Paranoia (112 of 170)

—of —
by Joseph Finder
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Macmillan: Paranoia

Paranoia by Joseph Finder. Copyright 2004 by Joseph Finder.
All Rights Reserved. Sharing not permitted.


By the time I got home there was an e-mail on my Hushmail account from "Arthur." Meacham wanted me to drive to a restaurant in the middle of nowhere, more than half an hour away, immediately. Obviously they considered this urgent.

The place turned out to be a lavish restaurant-spa, a famous foodie mecca called the Auberge. The lobby's walls were decorated with articles about the place in Gourmet and magazines like that.

I could see why Wyatt wanted to meet me here, and it wasn't just the food. The restaurant was set up for maximum discretion—for private meetings, for extramarital affairs, whatever. In addition to the main dining room, there were these small, separate alcoves for private dining, which you could enter and leave directly from the parking lot without having to go through the main part of the restaurant. It reminded me of a high-class motel.

Wyatt was sitting at a table in a private alcove with Judith Bolton. Judith was cordial, and even Wyatt seemed a little less hostile than usual. Maybe that was because I'd been so successful in getting him what he wanted. Maybe he was on his second glass of wine, or maybe it was Judith, who seemed to exert a mysterious sway over him. I was pretty sure there was nothing going on between Judith and Wyatt, at least based on their body language. But they were obviously close, and he deferred to her in a way he didn't defer to anyone else.

A waiter brought me a glass of Sauvignon Blanc. Wyatt told him to leave, come back in fifteen minutes when he was ready to order. Now we were alone in here: me, Wyatt, and Judith Bolton.

"Adam," said Wyatt as he gnawed on a piece of focaccia, "those files you got from the CFO's office—they were very helpful."

"Good," I said. Now I was Adam? And an actual compliment? It gave me the heebie-jeebies.

"Especially that term sheet on this company Delphos," he went on. "Obviously it's a linchpin, a crucial acquisition for Trion. No wonder they're willing to pay five hundred million bucks in stock for it. Anyway, that finally solved the mystery. That put the last piece of the puzzle into place. We've figured out AURORA."

I gave him a blank look, like I really didn't care, and nodded.

"This whole business was worth it, worth every penny," he said. "The enormous trouble we went to to get you inside Trion, the training, the security measures. The expense, the huge risks—they were all worth it." He tipped his wineglass toward Judith, who smiled proudly. "I owe you big-time," he said to her.

I thought: And what am I, chopped liver?

"Now, I want you to listen to me very closely," Wyatt said. "Because the stakes are immense, and I want you to understand the urgency. Trion Systems appears to have developed the most important technological breakthrough since the integrated circuit. They've solved a problem that a lot of us have been working on for decades. They've just changed history."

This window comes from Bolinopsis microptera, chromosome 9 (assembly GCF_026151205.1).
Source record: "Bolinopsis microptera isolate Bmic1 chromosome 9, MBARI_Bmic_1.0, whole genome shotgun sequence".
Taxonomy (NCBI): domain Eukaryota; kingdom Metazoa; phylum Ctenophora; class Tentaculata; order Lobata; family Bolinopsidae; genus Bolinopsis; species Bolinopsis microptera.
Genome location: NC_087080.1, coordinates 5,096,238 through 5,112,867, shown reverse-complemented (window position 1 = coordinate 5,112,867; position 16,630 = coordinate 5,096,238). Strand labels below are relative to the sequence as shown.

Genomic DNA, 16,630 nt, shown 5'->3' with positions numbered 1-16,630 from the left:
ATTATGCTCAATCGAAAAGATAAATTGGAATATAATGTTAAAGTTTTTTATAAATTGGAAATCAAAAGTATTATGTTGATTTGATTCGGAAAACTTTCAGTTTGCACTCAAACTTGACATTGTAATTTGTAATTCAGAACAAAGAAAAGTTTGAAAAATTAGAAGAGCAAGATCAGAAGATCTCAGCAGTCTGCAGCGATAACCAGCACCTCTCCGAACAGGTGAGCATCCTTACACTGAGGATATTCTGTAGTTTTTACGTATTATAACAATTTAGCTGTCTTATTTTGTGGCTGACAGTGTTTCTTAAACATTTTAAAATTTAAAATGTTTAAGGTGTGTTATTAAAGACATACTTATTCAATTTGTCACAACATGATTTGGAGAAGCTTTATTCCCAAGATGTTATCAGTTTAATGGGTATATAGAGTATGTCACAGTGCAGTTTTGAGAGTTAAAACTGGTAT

"Are you sure you want to be telling me this?"

"Oh, I want you taking notes. You're a smart boy. Pay close attention. The age of the silicon chip is over. Somehow Trion's managed to develop an optical chip."


He stared at me with boundless contempt. Judith spoke earnestly, quickly, as if to cover over my gaffe. "Intel's spent billions trying to crack this without success. The Pentagon's been working on it for over a decade. They know it'll revolutionize their aircraft and missile navigation systems, so they'll pay almost anything to get their hands on a working optical chip."

"The opto-chip," Wyatt said, "handles optical signals—light—instead of electronic ones, using a substance called indium phosphide."

I remember reading something about indium phosphide in Camilletti's files. "That's the stuff that's used for building lasers."

"Trion's cornered the market on the shit. That was the tip-off. They need indium phosphide for the semiconductor in the chip—it can handle much higher data-transfer speeds than gallium arsenide."

"You've lost me," I said. "What's so special about it?"

"The opto-chip has a modulator capable of switching signals at a hundred gigabytes a second."

I blinked. This was all Urdu to me. Judith was watching him, rapt. I wondered if she got this.

"It's the goddamned fucking Holy Grail. Let me put it to you in simple terms. A single particle of opto-chip one-hundredth the diameter of a human hair will now be able to handle all of a corporation's telephone, computer, satellite, and television traffic at once. Or maybe you can wrap your mind around this, guy: with the optical chip, you can download a two-hour movie in digital format in one-twentieth of a second, you get it? This is a fucking quantum leap in the industry, in computers and handhelds and satellites and cable TV transmission, you name it. The opto-chip's going to enable things like this"—he held up his Wyatt Lucid handheld—"to receive flicker-free TV images. It is so vastly superior to any existing technology—it's capable of higher speeds, requiring far lower voltage, lower signal loss, lower heat levels.... It's amazing. It's the real deal."

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